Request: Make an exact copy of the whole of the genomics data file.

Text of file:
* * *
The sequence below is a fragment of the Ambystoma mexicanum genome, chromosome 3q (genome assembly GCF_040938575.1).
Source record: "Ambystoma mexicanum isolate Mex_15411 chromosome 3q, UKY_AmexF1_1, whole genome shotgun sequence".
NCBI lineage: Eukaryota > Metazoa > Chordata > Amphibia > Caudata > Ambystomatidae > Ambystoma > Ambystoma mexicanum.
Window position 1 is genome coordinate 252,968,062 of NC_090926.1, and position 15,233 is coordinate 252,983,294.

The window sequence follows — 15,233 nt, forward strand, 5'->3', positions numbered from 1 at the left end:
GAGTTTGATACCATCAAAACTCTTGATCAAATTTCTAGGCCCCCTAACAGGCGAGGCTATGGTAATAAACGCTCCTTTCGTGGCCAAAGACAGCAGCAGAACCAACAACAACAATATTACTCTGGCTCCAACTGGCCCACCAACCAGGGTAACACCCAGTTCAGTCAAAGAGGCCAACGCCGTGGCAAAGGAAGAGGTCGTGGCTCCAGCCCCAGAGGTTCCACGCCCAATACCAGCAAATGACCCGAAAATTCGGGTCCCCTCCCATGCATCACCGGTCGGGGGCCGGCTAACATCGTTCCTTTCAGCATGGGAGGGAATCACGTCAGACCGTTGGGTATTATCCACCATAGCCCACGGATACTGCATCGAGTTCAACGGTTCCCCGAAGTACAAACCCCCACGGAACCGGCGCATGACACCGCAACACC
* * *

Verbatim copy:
The sequence below is a fragment of the Ambystoma mexicanum genome, chromosome 3q (genome assembly GCF_040938575.1).
Source record: "Ambystoma mexicanum isolate Mex_15411 chromosome 3q, UKY_AmexF1_1, whole genome shotgun sequence".
NCBI lineage: Eukaryota > Metazoa > Chordata > Amphibia > Caudata > Ambystomatidae > Ambystoma > Ambystoma mexicanum.
Window position 1 is genome coordinate 252,968,062 of NC_090926.1, and position 15,233 is coordinate 252,983,294.

The window sequence follows — 15,233 nt, forward strand, 5'->3', positions numbered from 1 at the left end:
GAGTTTGATACCATCAAAACTCTTGATCAAATTTCTAGGCCCCCTAACAGGCGAGGCTATGGTAATAAACGCTCCTTTCGTGGCCAAAGACAGCAGCAGAACCAACAACAACAATATTACTCTGGCTCCAACTGGCCCACCAACCAGGGTAACACCCAGTTCAGTCAAAGAGGCCAACGCCGTGGCAAAGGAAGAGGTCGTGGCTCCAGCCCCAGAGGTTCCACGCCCAATACCAGCAAATGACCCGAAAATTCGGGTCCCCTCCCATGCATCACCGGTCGGGGGCCGGCTAACATCGTTCCTTTCAGCATGGGAGGGAATCACGTCAGACCGTTGGGTATTATCCACCATAGCCCACGGATACTGCATCGAGTTCAACGGTTCCCCGAAGTACAAACCCCCACGGAACCGGCGCATGACACCGCAACACC